How Are You Teaching?
Recreating a Studio Experience Virtually
- ART2504 Life Drawing
- ART3104 Intermediate Drawing
Emma Kindall, an associated faculty member in the Department of Art, never imagined teaching her courses, Figure and Intermediate Drawing, in a format other than face-to-face and in a studio, given the physical element of instruction.
When she was asked to pivot in the middle of the spring 2020 semester, her students in Figure Drawing still had an extended final project to complete. Kindall immediately went to work on a way for her students to achieve learning outcomes without figure models. “We ended up using their own bodies, their co-inhabitant's bodies, and their screens as reference,” she said. The following are examples of prompts Kindall used throughout the semester:
Study 7: Make a drawing or drawings using your encounters on Zoom, FaceTime, or any communication screen as reference.
Study 8: Create two drawings using the prompts below:
- Draw a room you have been spending time in. Draw this space from life. Draw yourself using a mirror. Add your body to the room or next to the room.
- Draw a room you have been spending time in. Draw this space from life. Draw a cohabitant (roommate, family, friend, anyone who also lives in your space) from life. Add the body to the room or next to the room.
- Draw a room you have been spending time in. Draw this space from life. Draw someone from reference photo, maybe someone you wish was with you. Add the body to the room or next to the room.
Many students chose to make work related to quarantine, Kindall said, explaining that themes emerged from the re-envisioned assignments that reflected physical and social distancing.
Once a substitute for Figure Drawing models was found, the next challenge centered on how to critique one another’s work. Kindall used BuckeyeBox for the first time during the spring. “Now, I’m completely obsessed with BuckeyeBox,” she said. Students could deposit their work and share it effectively with the class. BuckeyeBox also integrates with the Carmen learning management system.
To recreate a face-to-face studio session, Kindall used small group meetings in CarmenZoom. Students met with her in groups of five or 10, depending on the task. She calls five students in a Zoom session the “sweet spot” when it comes to productive and supportive feedback. It contrasts with the world of individual feedback or full group critique.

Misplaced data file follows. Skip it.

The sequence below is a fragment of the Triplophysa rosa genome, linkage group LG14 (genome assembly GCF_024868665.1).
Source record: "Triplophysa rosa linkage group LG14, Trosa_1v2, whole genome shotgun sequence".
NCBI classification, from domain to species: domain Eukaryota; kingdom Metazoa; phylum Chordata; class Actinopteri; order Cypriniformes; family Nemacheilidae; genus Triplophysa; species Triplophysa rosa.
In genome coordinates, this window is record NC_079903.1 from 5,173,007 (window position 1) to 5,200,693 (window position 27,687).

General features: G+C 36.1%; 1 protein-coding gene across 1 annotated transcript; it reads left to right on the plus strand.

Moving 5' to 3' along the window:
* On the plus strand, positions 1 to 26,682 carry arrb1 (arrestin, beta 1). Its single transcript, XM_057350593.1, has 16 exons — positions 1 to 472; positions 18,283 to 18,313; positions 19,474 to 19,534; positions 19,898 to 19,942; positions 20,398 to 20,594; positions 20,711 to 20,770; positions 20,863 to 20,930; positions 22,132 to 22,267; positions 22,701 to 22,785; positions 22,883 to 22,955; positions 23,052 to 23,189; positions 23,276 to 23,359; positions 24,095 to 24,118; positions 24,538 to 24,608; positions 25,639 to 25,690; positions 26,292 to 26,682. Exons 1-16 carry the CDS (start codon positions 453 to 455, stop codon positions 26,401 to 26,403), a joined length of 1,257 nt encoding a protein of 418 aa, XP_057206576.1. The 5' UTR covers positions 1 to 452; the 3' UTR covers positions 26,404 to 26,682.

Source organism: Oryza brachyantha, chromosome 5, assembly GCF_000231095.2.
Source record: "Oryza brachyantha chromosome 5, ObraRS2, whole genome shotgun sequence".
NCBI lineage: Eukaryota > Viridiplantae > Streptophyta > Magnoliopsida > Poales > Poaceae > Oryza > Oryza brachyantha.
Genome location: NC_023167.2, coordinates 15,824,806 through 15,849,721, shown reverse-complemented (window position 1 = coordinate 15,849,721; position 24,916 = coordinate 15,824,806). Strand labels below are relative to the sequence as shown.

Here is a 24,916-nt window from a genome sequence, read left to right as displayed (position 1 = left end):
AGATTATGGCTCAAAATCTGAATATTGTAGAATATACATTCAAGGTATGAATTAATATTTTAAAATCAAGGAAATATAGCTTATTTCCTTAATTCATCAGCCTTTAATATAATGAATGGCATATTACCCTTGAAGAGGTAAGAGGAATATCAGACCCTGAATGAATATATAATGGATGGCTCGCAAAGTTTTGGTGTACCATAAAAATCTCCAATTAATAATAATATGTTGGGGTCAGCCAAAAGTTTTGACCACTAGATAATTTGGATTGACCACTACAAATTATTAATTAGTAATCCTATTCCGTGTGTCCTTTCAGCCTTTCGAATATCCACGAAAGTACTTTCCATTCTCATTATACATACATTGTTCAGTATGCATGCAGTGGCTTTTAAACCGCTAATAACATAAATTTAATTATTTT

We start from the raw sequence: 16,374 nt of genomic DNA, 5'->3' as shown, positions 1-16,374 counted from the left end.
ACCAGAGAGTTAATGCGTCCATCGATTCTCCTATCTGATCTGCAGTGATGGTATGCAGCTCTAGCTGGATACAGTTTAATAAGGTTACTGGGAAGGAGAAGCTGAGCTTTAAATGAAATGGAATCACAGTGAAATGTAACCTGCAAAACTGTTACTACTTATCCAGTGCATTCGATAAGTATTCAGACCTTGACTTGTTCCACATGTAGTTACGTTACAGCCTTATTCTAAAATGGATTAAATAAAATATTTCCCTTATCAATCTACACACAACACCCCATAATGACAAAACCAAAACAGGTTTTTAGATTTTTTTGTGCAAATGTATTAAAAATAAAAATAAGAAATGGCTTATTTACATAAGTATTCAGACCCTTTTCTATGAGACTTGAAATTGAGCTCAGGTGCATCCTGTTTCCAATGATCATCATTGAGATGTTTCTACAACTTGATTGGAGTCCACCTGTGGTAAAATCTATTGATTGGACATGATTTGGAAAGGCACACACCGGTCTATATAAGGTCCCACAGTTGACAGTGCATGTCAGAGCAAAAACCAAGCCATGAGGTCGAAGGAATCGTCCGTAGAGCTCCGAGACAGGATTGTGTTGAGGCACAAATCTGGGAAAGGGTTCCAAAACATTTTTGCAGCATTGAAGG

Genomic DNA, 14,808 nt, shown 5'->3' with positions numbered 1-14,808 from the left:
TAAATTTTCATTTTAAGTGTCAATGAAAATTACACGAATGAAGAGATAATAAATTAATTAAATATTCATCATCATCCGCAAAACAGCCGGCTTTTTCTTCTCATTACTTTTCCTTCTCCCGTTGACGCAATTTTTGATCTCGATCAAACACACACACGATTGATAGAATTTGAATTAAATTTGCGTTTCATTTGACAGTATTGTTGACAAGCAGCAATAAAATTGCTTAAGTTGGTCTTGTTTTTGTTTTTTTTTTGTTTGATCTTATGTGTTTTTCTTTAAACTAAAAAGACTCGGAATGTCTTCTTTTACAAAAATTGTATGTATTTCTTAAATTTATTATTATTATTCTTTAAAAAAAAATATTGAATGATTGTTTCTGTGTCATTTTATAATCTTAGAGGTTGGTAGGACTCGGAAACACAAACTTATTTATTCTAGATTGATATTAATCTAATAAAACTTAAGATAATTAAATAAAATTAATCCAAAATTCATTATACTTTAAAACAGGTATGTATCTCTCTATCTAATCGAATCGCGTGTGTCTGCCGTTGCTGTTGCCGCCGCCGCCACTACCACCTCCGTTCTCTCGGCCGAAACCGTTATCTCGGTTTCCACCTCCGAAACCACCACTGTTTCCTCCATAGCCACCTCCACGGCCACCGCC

“This was a major success,” Kindall said. While she might have had limited time to guide students working in the studio, they now had her full attention for the time they spent together in the small group. Teaching virtually has also allowed students into Kindall's own studio at home, as well as her own work.
Another success resulted from an assignment Kindall called the “studio newsletter.” Students were asked to document "their current artistic headspace," the small frustrations of working in a home studio, the challenges they were facing with a particular assignment, what they were learning, and what they were drafting or finalizing. These were shared with peers as a way of engaging in substantive conversation about creating art. Kindall purposefully left out detailed requirements for the newsletters. “I wanted it to feel like an outlet, not an obligation," she said.
She found students making connections across courses in these newsletters, writing honestly about their experiences in an atypical semester, and being transparent about the drawing process. For example:
Kindall said she experienced some glitches along the way. She emailed too much, for instance, and then shifted all announcements and communication to a specific location in Carmen. She plans to continue the studio newsletters in her courses, as well as use of Carmen and BuckeyeBox. “I can’t believe I never used it before,” she said of the latter.
Kindall recommends Foundations in Art: Theory and Education, an educational association dedicated to the promotion of excellence in the development and teaching of college-level foundation courses in both studio and art history, to colleagues. She also believes successful teaching depends on mentors and colleagues with whom to share ideas and approaches, faculty like Professor Laura Lisbon and Lecturer Deb Scott, both in the Department of Art.
Other examples from Kindall's studio newsletters: